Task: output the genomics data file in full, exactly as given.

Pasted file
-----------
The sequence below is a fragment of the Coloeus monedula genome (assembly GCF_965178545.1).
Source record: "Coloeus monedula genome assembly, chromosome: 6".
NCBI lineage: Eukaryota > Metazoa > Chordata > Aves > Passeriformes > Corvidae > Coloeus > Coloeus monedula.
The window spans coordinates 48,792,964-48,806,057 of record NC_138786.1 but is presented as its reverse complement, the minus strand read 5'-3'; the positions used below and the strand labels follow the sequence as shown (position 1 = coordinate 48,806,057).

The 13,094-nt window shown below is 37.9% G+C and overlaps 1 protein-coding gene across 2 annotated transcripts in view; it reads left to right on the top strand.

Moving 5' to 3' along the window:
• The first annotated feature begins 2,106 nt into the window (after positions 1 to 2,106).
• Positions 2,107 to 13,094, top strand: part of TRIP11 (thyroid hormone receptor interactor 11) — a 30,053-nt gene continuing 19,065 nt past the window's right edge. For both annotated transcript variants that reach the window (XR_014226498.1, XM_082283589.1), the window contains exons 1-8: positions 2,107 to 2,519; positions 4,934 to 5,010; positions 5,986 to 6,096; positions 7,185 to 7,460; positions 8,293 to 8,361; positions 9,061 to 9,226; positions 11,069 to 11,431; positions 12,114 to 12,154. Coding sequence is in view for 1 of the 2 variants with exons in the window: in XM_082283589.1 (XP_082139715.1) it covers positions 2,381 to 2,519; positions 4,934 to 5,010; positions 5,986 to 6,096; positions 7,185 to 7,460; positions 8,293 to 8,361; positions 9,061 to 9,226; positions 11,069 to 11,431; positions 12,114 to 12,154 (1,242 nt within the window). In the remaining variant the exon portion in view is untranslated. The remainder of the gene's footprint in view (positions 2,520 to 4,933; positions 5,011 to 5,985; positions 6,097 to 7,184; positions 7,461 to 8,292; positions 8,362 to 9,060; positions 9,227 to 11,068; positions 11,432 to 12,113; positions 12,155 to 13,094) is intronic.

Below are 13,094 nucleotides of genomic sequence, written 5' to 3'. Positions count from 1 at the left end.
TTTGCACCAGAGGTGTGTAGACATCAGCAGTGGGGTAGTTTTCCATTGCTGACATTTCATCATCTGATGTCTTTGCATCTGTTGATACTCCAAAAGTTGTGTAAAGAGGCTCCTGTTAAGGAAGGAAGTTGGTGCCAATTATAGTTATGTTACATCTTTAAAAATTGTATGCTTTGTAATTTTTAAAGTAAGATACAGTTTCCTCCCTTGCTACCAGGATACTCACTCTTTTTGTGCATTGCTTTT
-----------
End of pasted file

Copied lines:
The sequence below is a fragment of the Coloeus monedula genome (assembly GCF_965178545.1).
Source record: "Coloeus monedula genome assembly, chromosome: 6".
NCBI lineage: Eukaryota > Metazoa > Chordata > Aves > Passeriformes > Corvidae > Coloeus > Coloeus monedula.
The window spans coordinates 48,792,964-48,806,057 of record NC_138786.1 but is presented as its reverse complement, the minus strand read 5'-3'; the positions used below and the strand labels follow the sequence as shown (position 1 = coordinate 48,806,057).

The 13,094-nt window shown below is 37.9% G+C and overlaps 1 protein-coding gene across 2 annotated transcripts in view; it reads left to right on the top strand.

Moving 5' to 3' along the window:
• The first annotated feature begins 2,106 nt into the window (after positions 1 to 2,106).
• Positions 2,107 to 13,094, top strand: part of TRIP11 (thyroid hormone receptor interactor 11) — a 30,053-nt gene continuing 19,065 nt past the window's right edge. For both annotated transcript variants that reach the window (XR_014226498.1, XM_082283589.1), the window contains exons 1-8: positions 2,107 to 2,519; positions 4,934 to 5,010; positions 5,986 to 6,096; positions 7,185 to 7,460; positions 8,293 to 8,361; positions 9,061 to 9,226; positions 11,069 to 11,431; positions 12,114 to 12,154. Coding sequence is in view for 1 of the 2 variants with exons in the window: in XM_082283589.1 (XP_082139715.1) it covers positions 2,381 to 2,519; positions 4,934 to 5,010; positions 5,986 to 6,096; positions 7,185 to 7,460; positions 8,293 to 8,361; positions 9,061 to 9,226; positions 11,069 to 11,431; positions 12,114 to 12,154 (1,242 nt within the window). In the remaining variant the exon portion in view is untranslated. The remainder of the gene's footprint in view (positions 2,520 to 4,933; positions 5,011 to 5,985; positions 6,097 to 7,184; positions 7,461 to 8,292; positions 8,362 to 9,060; positions 9,227 to 11,068; positions 11,432 to 12,113; positions 12,155 to 13,094) is intronic.

Below are 13,094 nucleotides of genomic sequence, written 5' to 3'. Positions count from 1 at the left end.
TTTGCACCAGAGGTGTGTAGACATCAGCAGTGGGGTAGTTTTCCATTGCTGACATTTCATCATCTGATGTCTTTGCATCTGTTGATACTCCAAAAGTTGTGTAAAGAGGCTCCTGTTAAGGAAGGAAGTTGGTGCCAATTATAGTTATGTTACATCTTTAAAAATTGTATGCTTTGTAATTTTTAAAGTAAGATACAGTTTCCTCCCTTGCTACCAGGATACTCACTCTTTTTGTGCATTGCTTTT